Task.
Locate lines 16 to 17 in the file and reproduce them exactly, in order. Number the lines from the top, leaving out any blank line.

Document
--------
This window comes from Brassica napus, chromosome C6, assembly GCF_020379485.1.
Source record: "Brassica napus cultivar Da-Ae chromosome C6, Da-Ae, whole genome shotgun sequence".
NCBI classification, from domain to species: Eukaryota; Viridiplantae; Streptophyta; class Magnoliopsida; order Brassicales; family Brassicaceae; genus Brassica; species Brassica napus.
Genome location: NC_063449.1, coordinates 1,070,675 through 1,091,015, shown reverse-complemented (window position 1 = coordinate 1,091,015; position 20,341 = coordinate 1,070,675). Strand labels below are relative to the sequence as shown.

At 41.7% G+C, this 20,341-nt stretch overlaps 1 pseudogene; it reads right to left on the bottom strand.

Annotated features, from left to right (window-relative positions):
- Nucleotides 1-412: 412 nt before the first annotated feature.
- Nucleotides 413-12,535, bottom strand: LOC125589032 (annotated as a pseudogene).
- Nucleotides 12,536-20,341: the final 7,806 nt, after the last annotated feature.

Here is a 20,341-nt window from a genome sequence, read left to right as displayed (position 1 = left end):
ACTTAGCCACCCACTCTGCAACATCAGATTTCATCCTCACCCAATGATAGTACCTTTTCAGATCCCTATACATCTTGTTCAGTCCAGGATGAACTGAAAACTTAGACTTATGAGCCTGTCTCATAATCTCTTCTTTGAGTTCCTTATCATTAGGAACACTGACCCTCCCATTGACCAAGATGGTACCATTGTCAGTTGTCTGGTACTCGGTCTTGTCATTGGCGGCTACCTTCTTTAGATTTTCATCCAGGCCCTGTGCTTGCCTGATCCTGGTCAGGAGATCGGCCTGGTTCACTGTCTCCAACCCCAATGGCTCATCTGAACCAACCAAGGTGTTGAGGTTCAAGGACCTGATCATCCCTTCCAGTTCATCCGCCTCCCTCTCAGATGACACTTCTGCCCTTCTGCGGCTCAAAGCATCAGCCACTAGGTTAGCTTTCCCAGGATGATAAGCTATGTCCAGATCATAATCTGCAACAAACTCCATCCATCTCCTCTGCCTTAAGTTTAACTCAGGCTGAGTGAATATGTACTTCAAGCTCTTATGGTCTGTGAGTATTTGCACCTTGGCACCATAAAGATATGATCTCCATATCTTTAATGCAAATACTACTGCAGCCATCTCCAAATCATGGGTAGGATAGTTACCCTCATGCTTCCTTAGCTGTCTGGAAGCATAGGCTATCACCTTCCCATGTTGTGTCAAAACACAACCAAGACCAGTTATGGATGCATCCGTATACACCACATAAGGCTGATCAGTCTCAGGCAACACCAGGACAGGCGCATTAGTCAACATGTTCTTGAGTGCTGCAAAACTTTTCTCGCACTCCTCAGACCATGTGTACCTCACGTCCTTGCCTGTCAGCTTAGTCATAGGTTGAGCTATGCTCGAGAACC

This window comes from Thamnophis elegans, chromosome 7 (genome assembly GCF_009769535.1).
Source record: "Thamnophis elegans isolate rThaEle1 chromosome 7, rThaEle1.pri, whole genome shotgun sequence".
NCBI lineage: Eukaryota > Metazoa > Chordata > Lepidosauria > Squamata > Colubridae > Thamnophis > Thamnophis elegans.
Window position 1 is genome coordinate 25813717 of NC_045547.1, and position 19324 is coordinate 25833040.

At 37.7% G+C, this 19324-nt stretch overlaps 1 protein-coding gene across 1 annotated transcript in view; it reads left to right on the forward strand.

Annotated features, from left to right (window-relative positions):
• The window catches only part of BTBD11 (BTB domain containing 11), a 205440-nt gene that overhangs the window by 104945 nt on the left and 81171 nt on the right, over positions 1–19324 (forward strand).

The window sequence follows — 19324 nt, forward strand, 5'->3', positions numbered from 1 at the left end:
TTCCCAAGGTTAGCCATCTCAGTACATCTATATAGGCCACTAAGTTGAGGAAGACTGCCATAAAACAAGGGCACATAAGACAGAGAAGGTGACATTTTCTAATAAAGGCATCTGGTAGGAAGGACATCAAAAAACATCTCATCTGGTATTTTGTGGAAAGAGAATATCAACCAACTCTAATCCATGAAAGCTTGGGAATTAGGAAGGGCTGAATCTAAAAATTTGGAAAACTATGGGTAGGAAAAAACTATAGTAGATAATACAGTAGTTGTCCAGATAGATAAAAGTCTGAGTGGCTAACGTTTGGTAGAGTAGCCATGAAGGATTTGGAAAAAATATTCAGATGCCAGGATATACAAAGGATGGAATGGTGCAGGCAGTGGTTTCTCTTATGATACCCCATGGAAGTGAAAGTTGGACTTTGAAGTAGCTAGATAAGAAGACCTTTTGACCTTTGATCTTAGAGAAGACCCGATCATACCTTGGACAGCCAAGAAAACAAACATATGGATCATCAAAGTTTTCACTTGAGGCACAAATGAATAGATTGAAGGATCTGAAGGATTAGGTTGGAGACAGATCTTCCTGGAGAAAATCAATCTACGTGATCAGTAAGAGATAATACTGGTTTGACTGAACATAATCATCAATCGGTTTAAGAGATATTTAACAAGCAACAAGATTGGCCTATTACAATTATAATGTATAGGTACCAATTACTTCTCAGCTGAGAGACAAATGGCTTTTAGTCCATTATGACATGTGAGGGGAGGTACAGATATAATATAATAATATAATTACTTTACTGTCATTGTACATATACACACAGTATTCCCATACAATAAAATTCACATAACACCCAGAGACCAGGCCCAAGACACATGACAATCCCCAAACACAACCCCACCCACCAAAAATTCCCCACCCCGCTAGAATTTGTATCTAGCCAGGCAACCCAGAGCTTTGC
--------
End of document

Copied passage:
At 37.7% G+C, this 19324-nt stretch overlaps 1 protein-coding gene across 1 annotated transcript in view; it reads left to right on the forward strand.

Annotated features, from left to right (window-relative positions):